Diet Coke is removing the labels from its cans to get Americans to talk about theirs.
Originally, a limited-edition run of label-less Diet Coke cans was launched over June at events such as Essence Fest, Girlboss Rally, the National Urban League’s annual conference and Pride parades in Los Angeles, New York City and San Diego. (Of course, the campaign by Anomaly also helped to promote Diet Coke’s six new flavours, launched late last year.) The brand is now considering putting them into stores. The cans are not entirely unbranded. There is a very small Diet Coke logo near the ingredient label and at the very bottom of the can. Facing the front, though, what is visible are each can’s different strip of colour, representing the diversity of people throughout the world.
Behind these conversation starters is a series of videos – the personal stories of a diverse range of Americans that explore labels and what they mean to different people – and a hub at dietcoke.com/unlabeled which provides resources that inform people and help to start conversations about difference. Diet Coke has given itself a difficult task – sending a complex message. After consulting with its partner organisations, including GLADD, the American Association of People with Disabilities, the National Urban League and the Hispanic Federation, and own employees, the point that the brand wants to make is that people can be hurt by labels but they can also become proud of them, when used in the proper context.
“Some labels can be good, they can be earned, they can be fought for, they can be something people are proud of. On the other hand, imposed labels are bad,” stated Kerri Kopp, group director, Diet Coke.
“There’s no one-size-fits-all perspective, but we believe that openly and honestly discussing labels – both positive and negative – can lead to a better understanding of others. The [unlabeled] platform is meant to facilitate a conversation across a variety of groups and mediums to explore the complexities of labels. By unpacking various labels, we hope to champion acceptance and create more meaningful connections.”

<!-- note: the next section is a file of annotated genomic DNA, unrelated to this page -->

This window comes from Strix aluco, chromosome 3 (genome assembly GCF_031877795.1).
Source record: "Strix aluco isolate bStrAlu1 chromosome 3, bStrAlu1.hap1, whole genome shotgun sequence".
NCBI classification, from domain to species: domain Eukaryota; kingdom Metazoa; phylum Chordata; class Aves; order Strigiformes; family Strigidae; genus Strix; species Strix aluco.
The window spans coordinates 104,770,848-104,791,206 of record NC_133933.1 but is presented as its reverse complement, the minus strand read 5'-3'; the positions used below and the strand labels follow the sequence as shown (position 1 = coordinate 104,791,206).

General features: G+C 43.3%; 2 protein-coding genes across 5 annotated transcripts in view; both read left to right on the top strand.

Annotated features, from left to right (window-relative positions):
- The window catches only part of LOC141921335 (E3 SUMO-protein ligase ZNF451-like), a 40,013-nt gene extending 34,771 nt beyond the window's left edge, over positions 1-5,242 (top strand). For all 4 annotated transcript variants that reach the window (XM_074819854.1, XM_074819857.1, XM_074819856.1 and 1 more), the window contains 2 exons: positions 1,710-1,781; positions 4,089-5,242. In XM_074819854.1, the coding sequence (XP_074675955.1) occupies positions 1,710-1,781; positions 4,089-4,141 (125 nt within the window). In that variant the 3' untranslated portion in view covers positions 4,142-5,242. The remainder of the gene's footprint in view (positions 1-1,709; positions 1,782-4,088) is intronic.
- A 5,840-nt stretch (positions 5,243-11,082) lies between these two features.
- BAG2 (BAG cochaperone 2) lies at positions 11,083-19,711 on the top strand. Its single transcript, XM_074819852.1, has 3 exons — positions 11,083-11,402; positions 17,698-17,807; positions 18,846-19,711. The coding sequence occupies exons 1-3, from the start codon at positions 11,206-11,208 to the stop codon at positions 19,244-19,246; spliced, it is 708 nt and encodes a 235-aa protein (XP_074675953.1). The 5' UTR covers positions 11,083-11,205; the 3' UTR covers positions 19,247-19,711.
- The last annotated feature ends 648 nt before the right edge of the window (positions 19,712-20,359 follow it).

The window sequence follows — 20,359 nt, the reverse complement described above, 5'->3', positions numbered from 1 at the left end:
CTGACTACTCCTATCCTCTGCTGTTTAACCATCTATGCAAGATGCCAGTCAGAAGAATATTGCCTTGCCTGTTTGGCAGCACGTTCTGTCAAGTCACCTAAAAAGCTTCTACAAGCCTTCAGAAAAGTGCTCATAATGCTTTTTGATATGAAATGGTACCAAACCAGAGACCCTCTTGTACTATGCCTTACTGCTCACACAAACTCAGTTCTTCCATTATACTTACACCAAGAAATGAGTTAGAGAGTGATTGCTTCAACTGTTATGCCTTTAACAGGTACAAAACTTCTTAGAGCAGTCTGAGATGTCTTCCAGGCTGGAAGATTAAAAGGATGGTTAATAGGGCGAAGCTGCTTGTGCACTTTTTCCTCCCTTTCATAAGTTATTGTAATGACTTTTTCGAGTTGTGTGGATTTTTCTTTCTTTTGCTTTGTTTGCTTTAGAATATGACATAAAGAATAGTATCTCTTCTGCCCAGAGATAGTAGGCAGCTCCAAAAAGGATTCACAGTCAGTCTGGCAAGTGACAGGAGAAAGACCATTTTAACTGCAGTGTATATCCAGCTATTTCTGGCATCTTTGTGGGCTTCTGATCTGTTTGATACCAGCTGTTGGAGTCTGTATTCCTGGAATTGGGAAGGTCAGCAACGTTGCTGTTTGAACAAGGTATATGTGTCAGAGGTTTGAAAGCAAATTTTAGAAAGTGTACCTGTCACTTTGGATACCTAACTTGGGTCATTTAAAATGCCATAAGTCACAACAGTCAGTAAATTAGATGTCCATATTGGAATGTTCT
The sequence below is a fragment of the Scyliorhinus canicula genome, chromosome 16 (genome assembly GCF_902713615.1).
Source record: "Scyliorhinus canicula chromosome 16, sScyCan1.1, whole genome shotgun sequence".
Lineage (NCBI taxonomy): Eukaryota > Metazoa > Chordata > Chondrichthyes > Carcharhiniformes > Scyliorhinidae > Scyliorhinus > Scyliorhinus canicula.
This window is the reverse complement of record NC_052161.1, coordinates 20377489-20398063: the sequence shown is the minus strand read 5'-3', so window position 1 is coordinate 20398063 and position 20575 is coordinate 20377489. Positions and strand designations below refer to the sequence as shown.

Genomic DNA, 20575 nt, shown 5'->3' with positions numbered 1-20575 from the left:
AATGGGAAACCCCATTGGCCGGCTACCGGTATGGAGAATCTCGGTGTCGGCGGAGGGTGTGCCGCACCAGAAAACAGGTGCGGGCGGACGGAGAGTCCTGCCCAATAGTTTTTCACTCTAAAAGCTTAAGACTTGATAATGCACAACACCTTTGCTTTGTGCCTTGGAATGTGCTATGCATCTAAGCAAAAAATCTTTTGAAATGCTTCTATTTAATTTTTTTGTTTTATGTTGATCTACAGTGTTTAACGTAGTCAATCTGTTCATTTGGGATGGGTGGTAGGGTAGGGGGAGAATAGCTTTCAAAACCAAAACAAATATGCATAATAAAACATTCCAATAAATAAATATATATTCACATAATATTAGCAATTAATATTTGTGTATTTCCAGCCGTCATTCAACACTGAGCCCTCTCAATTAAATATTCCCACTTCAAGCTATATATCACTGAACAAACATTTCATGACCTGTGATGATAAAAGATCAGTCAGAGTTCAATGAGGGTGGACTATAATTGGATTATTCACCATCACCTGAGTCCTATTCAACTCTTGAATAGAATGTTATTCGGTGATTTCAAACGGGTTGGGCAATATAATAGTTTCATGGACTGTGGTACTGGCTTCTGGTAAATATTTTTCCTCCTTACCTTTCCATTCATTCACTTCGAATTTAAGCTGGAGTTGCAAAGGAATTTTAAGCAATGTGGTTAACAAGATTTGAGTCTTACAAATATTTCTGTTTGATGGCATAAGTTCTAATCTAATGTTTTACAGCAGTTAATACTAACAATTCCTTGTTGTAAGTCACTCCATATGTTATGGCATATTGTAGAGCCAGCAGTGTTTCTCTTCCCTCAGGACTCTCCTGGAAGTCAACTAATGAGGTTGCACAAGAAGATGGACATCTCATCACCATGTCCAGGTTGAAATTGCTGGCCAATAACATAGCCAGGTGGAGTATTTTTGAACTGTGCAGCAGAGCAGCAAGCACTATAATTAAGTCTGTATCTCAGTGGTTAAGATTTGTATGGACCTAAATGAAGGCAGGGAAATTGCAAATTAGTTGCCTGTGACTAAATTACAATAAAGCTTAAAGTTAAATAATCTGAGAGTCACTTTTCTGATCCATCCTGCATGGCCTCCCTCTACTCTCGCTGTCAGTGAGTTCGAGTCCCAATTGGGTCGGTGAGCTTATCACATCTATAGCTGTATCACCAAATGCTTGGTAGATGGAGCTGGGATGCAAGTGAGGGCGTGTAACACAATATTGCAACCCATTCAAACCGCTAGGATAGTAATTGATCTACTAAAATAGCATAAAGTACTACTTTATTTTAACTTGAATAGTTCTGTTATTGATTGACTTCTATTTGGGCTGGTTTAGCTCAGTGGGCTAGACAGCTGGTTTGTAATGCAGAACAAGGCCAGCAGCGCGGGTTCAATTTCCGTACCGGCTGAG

She added, “It also aligns with Diet Coke’s longstanding values and commitment to individuality.”
The brand has also pledged to use its resources, relationships and reach to create [unlabeled] safe spaces where people are free to be themselves and it is beginning by using its own assets. Diet Coke is dedicating high-profile real estate it owns in New York City to “a diverse group of [unlabeled] voices and faces who are living their lives with unbridled confidence,” the brand stated.
It has joined forces with a number of partner organisations, allowing their representatives to curate honest conversations about labels on its social channels and share their own #unlabeled stories.
“As part of our brand recast, we set out to recruit the next generation of Diet Coke drinkers, including millennials and Gen We,” Danielle Henry, group director, integrated content, Diet Coke, commented.
“These generations expect brands to reflect their core values take a stand on issues that matter to them. Having a credible and relevant personality and point of view is now the cost of entry. With [unlabeled], we’re seizing a unique and powerful opportunity to use the Diet Coke voice for good and to show our fans that we see – and celebrate – them.”
The diversity campaign is expected to last for several years and will run simultaneously with Diet Coke’s core brand campaign, because I can.